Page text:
Papers unearthed by the BBC reveal that British and American commanders ensured that the liberation of Paris on 25 August 1944 was seen as a “whites only” victory.
The leader of the Free French forces, Charles de Gaulle, made it clear that he wanted his Frenchmen to lead the liberation of Paris. Allied High Command agreed, but only on one condition: De Gaulle’s division must not contain any black soldiers.
In January 1944 Eisenhower’s Chief of Staff, Major General Walter Bedell Smith, was to write in a memo stamped, “confidential”: “It is more desirable that the division mentioned above consist of white personnel. This would indicate the Second Armoured Division, which with only one fourth native personnel, is the only French division operationally available that could be made one hundred percent white.”
At the time America segregated its own troops along racial lines and did not allow black GIs to fight alongside their white comrades until the late stages of the war.
Given the fact that Britain did not segregate its forces and had a large and valued Indian army, one might have expected London to object to such a racist policy. Yet this does not appear to have been the case…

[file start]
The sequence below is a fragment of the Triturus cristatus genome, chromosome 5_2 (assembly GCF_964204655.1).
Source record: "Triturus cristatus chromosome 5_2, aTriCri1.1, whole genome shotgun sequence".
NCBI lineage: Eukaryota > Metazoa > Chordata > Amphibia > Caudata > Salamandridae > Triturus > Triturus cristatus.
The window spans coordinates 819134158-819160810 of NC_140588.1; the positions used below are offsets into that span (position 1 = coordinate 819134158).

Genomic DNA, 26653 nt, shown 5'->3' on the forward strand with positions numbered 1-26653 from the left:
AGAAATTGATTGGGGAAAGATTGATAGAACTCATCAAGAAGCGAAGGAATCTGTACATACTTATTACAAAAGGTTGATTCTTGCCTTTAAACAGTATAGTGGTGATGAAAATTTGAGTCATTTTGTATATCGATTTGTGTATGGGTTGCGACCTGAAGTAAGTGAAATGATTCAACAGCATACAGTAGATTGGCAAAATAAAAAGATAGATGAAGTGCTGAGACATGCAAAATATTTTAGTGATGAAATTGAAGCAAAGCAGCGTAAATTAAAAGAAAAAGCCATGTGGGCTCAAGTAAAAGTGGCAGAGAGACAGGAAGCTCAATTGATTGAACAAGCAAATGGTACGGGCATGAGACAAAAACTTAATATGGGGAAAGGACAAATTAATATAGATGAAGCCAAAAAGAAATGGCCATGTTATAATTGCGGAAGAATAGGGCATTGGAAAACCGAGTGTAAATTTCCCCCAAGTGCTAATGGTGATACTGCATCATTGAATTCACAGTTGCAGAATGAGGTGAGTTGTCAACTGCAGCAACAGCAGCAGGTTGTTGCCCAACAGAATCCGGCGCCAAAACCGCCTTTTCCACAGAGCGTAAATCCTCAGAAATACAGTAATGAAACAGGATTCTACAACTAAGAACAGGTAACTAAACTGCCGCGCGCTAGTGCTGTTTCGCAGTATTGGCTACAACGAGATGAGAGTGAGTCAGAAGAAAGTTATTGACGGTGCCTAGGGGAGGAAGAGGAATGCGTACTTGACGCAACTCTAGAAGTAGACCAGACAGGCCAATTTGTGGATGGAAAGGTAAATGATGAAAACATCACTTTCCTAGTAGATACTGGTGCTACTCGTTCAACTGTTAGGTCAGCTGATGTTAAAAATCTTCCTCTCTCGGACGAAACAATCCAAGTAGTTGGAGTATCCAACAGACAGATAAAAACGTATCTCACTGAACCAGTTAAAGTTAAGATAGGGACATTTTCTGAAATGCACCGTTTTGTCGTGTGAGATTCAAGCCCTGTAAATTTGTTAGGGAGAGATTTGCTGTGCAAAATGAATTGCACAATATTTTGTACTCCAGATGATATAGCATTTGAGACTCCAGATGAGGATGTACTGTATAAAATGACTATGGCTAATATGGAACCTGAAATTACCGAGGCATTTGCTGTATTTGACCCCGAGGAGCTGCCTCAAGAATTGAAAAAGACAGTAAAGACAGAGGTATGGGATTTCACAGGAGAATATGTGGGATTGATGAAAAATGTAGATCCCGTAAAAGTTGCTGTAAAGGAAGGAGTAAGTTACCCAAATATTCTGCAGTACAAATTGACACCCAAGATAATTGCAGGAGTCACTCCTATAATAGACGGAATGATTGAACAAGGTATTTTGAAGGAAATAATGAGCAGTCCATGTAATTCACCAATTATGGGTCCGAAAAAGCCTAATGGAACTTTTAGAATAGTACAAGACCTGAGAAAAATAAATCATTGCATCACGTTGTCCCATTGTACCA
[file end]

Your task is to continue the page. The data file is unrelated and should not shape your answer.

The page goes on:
Finding an all-white division that was available proved to be impossible due to the enormous contribution made to the French Army by West African conscripts. So, Allied Command insisted that all black soldiers be taken out and replaced by white ones from other units.
When it became clear that there were not enough white soldiers to fill the gaps, soldiers from parts of North Africa and the Middle East were used instead. In the end, nearly everyone was happy. De Gaulle got his wish to have a French division lead the liberation of Paris, even though the shortage of white troops meant that many of his men were actually Spanish.
I doubt if the average American soldier, today, knows much about his service’s racist past. It took the Marines to break the color barrier in the U.S. military. And a number of years for the other services to catch up.